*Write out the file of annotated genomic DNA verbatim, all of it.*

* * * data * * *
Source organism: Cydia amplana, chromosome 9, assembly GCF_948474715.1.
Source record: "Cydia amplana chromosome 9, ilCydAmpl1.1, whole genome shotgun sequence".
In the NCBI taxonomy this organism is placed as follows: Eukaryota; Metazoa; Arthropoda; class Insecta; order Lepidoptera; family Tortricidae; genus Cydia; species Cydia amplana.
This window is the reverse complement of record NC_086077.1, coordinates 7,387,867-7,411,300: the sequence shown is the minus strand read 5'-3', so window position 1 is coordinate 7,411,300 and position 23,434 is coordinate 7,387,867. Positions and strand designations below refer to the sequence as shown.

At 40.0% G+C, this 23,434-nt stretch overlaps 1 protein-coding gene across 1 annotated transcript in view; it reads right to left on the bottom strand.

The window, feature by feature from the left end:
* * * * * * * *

Source organism: Cydia amplana, chromosome 9, assembly GCF_948474715.1.
Source record: "Cydia amplana chromosome 9, ilCydAmpl1.1, whole genome shotgun sequence".
In the NCBI taxonomy this organism is placed as follows: Eukaryota; Metazoa; Arthropoda; class Insecta; order Lepidoptera; family Tortricidae; genus Cydia; species Cydia amplana.
This window is the reverse complement of record NC_086077.1, coordinates 7,387,867-7,411,300: the sequence shown is the minus strand read 5'-3', so window position 1 is coordinate 7,411,300 and position 23,434 is coordinate 7,387,867. Positions and strand designations below refer to the sequence as shown.

At 40.0% G+C, this 23,434-nt stretch overlaps 1 protein-coding gene across 1 annotated transcript in view; it reads right to left on the bottom strand.

The window, feature by feature from the left end: